Fig. 3. Example for the RG evolution of the mixing angles in the SM extended by heavy singlets from the GUT scale to the EW scale for a normal mass hierarchy and Yv = X diag(1,s, s2) with s = 0.65, a = 0.0655 eV and X = 1. In this example, the lightest neutrino has a mass of 0.024 eV.

5. Analytic approximation for the running of the mixing angles at the GUT scale

In order to understand the effect found numerically in the previous section, we now derive an analytic approximation for the RG evolution of the mixing angles at the GUT scale. It is only affected by the part of the RGE that is not proportional to the unit matrix, which is given by

16tc fi-—mv ■ dx

= Ce\Y}Ye\mv + Cemv[Y}Ye] + C^Y^Y^1 mv + Cvm^Y]Yv]

+ terms with trivial flavour structure (7)

with Ce = -3/2, Cv = 1/2 in the SM and Ce = Cv = 1 in the MSSM. Analogously to Eq. (1), mv is parametrized by

mv(t) = V(0i2(t),0i3(t),023(t^mdiag(t)yr(0i2(t),0i3(t),023(t^,

where /x is the renormalization scale, t := In jj-. and wdiag := diag(/«i. mi- m3). In general, the real Yv can be written as 0

Yv = V(^12,^13,^32)diag(yi,y2,y3)VT (012,013,032).

However, the effective mixing matrix mv is invariant under the transformations Yv ^ VTYv and M ^ VTMV, which correspond to a change of basis for the heavy sterile neutrinos. Thus, V(f12,f13,f32) in Eq. (9) can be absorbed into M, leading to the simpler parametrization

Yv(yi,y2,y3,012,013,032) = diag(yi,y2,y3)V (012,013,032).

Furthermore, we use the approximation that the effect of the charged lepton Yukawa matrices Ye can be neglected compared to that of the neutrino Yukawa matrix. Note that in the MSSM a large tan j can yield a relatively large Ye, which can also have sizable effects that are neglected in this approximation.

We now differentiate Eq. (8) w.r.t. t and insert the RGE (7). For the evolution of the mixing angles at the GUT scale with bimaximal mixing as initial condition, we thus obtain both in the SM and in the MSSM the ratios

012 2\fl(m\m2)(m3 — m\)(m3 — m2)F\

013 Imgut (m2 — TMI)[8(»Z3 — m\m2)F2 + 4-^/2 (m2 — m^m^F^]

1 m2 + mi Fi 2V2 m2 - mi F2 1 Arn2atm Fx

2V2 At

for hierarchical neutrino masses1, for degenerate neutrino masses,

012 023

2-1/2 (mi + 7M2)(/M3 — m\)(m3 — m2)F\ MGUT (m2 ~ tmi)[8(tm2 - m\)m3F2 + 4^2 (mj - m\m2)F3\

1 m 2 + m 1 F1

2 m 2 - m 1 F3

1 Am2tm F1

for hierarchical neutrino masses1 , for degenerate neutrino masses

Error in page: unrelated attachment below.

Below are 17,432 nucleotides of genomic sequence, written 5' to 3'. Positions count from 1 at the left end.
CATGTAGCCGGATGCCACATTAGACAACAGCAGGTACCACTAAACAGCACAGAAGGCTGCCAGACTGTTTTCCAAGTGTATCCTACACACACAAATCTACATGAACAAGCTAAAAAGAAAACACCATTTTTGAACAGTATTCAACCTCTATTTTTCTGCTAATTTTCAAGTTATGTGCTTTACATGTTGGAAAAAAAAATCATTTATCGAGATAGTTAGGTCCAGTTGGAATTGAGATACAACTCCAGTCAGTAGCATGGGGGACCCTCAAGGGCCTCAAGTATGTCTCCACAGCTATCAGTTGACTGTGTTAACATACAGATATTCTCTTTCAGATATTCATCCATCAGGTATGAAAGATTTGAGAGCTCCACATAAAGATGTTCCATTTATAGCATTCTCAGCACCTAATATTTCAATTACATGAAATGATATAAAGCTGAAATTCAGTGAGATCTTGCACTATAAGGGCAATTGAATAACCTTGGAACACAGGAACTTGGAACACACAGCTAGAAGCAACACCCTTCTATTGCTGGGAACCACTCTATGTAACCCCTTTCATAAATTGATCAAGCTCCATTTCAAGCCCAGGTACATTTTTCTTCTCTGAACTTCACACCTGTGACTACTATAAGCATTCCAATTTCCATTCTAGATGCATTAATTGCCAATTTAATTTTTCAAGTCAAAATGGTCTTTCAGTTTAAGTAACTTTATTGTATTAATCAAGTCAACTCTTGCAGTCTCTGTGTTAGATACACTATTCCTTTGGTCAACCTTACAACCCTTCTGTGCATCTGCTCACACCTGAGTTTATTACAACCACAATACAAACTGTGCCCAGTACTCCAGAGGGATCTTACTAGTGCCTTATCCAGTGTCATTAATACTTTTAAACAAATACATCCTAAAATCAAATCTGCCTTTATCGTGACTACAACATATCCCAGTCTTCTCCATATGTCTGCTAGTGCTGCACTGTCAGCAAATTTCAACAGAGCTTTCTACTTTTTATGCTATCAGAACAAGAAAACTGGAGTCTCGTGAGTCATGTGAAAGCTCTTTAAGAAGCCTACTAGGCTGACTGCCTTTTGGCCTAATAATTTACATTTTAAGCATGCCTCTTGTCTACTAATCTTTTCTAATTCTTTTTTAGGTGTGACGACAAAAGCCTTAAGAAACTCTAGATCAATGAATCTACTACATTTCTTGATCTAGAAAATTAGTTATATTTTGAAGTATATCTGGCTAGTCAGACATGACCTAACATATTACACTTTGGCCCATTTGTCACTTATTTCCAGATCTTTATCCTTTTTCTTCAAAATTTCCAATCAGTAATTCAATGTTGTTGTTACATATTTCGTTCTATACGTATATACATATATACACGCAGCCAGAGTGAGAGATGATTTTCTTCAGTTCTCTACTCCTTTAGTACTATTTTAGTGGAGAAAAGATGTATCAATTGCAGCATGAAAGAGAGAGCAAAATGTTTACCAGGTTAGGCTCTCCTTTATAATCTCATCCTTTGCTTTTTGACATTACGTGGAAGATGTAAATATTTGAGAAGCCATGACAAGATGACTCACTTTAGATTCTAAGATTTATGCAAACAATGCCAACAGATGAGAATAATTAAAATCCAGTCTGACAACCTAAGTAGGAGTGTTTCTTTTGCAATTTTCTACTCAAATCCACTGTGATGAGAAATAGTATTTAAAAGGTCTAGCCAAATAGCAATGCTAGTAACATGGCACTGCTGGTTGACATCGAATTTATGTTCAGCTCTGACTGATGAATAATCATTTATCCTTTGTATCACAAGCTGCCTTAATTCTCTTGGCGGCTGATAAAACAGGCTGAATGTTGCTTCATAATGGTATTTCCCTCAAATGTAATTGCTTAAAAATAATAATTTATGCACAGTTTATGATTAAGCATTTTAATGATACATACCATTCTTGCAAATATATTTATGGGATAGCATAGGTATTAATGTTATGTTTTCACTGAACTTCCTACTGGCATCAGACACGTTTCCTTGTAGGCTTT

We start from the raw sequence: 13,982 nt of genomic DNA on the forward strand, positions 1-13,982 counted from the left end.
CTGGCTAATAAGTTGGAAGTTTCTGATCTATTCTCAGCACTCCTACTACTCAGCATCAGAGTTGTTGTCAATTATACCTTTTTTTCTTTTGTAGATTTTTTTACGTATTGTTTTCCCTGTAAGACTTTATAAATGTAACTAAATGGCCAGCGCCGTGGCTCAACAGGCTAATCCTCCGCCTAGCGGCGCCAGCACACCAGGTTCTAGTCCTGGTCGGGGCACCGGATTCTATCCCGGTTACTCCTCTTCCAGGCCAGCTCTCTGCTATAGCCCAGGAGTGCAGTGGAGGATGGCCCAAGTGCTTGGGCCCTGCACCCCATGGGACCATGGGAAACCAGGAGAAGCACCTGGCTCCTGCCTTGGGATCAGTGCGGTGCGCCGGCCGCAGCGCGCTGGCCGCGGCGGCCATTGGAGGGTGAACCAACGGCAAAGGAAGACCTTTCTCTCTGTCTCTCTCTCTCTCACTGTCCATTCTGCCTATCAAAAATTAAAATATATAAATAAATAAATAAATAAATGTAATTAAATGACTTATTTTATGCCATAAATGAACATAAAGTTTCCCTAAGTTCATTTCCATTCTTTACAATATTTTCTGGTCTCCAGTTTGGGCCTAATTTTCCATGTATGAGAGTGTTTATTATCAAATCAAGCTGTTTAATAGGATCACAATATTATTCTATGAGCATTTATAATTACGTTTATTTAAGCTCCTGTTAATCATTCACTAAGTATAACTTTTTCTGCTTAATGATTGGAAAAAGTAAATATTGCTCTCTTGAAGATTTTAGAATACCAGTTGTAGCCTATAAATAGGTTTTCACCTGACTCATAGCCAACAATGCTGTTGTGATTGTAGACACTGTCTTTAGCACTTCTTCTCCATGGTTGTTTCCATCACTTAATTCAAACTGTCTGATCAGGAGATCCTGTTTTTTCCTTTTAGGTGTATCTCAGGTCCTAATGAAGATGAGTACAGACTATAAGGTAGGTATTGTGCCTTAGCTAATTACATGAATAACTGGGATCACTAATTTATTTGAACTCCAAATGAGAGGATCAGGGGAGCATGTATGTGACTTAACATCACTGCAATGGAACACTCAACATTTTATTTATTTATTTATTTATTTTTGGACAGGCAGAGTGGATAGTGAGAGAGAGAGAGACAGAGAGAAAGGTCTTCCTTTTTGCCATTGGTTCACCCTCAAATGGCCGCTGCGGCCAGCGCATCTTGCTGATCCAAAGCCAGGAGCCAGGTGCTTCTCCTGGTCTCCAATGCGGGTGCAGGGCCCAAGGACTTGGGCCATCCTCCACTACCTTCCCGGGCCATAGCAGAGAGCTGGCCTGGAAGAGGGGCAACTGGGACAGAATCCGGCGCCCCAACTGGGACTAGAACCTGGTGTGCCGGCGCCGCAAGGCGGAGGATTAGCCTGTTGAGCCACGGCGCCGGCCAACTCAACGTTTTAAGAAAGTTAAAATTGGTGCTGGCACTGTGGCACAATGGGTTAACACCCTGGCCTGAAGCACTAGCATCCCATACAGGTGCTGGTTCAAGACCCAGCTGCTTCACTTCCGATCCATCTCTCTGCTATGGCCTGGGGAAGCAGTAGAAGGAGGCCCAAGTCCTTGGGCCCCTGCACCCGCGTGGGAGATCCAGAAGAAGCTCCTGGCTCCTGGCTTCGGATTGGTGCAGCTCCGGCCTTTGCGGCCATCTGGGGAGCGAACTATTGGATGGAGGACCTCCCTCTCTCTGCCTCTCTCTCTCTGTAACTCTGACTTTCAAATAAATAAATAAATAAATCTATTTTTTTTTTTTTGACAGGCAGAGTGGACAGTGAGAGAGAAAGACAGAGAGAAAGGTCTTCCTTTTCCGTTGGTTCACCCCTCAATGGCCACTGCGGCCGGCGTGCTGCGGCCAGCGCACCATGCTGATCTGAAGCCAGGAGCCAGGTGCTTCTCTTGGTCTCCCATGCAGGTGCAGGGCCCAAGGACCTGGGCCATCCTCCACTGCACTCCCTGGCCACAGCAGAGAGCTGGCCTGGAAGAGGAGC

Fi = (y2 - y|){cos(20i2^(cos(20i3) - 3) sin(2023) - 6cos2 (0O)] - 4cos(2023) sin(20i2) sin(0i3)}

1 Note that this approximation is also valid for a relatively weak hierarchy, where «3 is a few times larger or smaller than mi, «2.

+ (y? + - 2y3) [cos(20i3)(sin(2<fe) - 3) + (1 + sin(2<fe))],

F2 = 2(y2 - yf) cos(<fe) sin(2012^sin(023) - cos(<fe)) - (y2 + y^ - 2y32 + (y2 - yf) cos(2012)) X sin(2013^cos(023) + sinOfo)),

F3 = (y2 - y!)[cos(2012^cos(2013) - 3)cos(2<fe) + 4sin(2012) sin(<fe) sin(2<fe)] + 2(y! + y2 - 2y!) cos2(013)cos(2<fe).

This result can also be obtained from the formulae derived in [26]. The constants F1, F2 and F3 clearly depend on the choice of Yv(MGUT). However, unless the parameters {y1,y2,y3,$12,$13,$32} are fine-tuned, we expect the ratios F1 /F2 and F1 /F3 to be of the order one. Consequently, the RG change of 012 is larger than that of the other angles if the mass-dependent factors in Eqs. (11a) and (11b) are large. This is always the case for degenerate neutrino masses, since Am^lm > Am2ol. As (m1 - m2) is related to the small solar mass squared difference, it is also true for non-degenerate mass schemes, unless m1 is very small, in which case the ratio approaches 1. This corresponds to a normal mass hierarchy and a strongly hierarchical mass scheme. Finally, it can be shown that the running of 012 is always enhanced compared to that of 013 and 023 for inverted schemes. Hence, we conclude that this is a generic effect.

6. Parameter space regions compatible with the LMA solution

6.1. Parameters at the GUT scale

The considerable change of the solar mixing angle found in the previous sections raises the question whether the parameter region of the LMA solution might be reached by RG evolution, if one starts with bimaximal mixing at high energy. We will investigate this possibility by further numerical calculations in the following. To reduce the parameter space for the numerical analysis, we choose a specific neutrino Yukawa coupling Yv at the GUT scale. We assume that it is diagonal and of the form

Yv and M are now determined by the parameters {e, X,a,b,c}. Moreover, we fix the GUT scale values of b and c by the requirement that the solar and atmospheric mass squared differences obtained at the EW scale after the RG evolution be compatible with the allowed experimental regions. Thus, we are left with the free parameters X, e and a. The parameter e controls the hierarchy of the entries in Yv and thus the degeneracy of the see-saw scales, while a determines the mass of the lightest neutrino. The dependence of physical quantities on e and a is shown in Fig. 4. The effect of changing the scale X of the neutrino Yukawa coupling will be discussed in Section 6.3. As mentioned above, we work in the basis where the Yukawa matrix of the charged leptons is diagonal.